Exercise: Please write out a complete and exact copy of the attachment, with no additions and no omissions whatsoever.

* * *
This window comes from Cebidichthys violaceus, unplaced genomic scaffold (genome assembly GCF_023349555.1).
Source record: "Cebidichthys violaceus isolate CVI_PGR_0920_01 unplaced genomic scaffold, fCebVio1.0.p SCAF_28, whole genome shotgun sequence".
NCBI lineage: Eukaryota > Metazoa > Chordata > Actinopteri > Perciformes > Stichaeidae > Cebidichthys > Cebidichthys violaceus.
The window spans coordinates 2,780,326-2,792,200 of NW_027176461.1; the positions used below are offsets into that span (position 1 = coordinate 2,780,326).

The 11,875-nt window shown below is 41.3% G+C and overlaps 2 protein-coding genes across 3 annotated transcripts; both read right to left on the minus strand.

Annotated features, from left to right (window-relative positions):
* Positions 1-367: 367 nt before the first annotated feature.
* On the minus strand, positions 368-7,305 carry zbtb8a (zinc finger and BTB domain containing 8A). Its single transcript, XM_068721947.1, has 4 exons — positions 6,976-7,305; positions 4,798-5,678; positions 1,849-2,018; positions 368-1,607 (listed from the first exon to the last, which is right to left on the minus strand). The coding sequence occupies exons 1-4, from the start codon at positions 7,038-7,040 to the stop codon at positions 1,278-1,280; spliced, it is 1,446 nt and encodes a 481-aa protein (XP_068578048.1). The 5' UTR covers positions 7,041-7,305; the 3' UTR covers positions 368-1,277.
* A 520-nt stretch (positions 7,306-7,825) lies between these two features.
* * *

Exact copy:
This window comes from Cebidichthys violaceus, unplaced genomic scaffold (genome assembly GCF_023349555.1).
Source record: "Cebidichthys violaceus isolate CVI_PGR_0920_01 unplaced genomic scaffold, fCebVio1.0.p SCAF_28, whole genome shotgun sequence".
NCBI lineage: Eukaryota > Metazoa > Chordata > Actinopteri > Perciformes > Stichaeidae > Cebidichthys > Cebidichthys violaceus.
The window spans coordinates 2,780,326-2,792,200 of NW_027176461.1; the positions used below are offsets into that span (position 1 = coordinate 2,780,326).

The 11,875-nt window shown below is 41.3% G+C and overlaps 2 protein-coding genes across 3 annotated transcripts; both read right to left on the minus strand.

Annotated features, from left to right (window-relative positions):
* Positions 1-367: 367 nt before the first annotated feature.
* On the minus strand, positions 368-7,305 carry zbtb8a (zinc finger and BTB domain containing 8A). Its single transcript, XM_068721947.1, has 4 exons — positions 6,976-7,305; positions 4,798-5,678; positions 1,849-2,018; positions 368-1,607 (listed from the first exon to the last, which is right to left on the minus strand). The coding sequence occupies exons 1-4, from the start codon at positions 7,038-7,040 to the stop codon at positions 1,278-1,280; spliced, it is 1,446 nt and encodes a 481-aa protein (XP_068578048.1). The 5' UTR covers positions 7,041-7,305; the 3' UTR covers positions 368-1,277.
* A 520-nt stretch (positions 7,306-7,825) lies between these two features.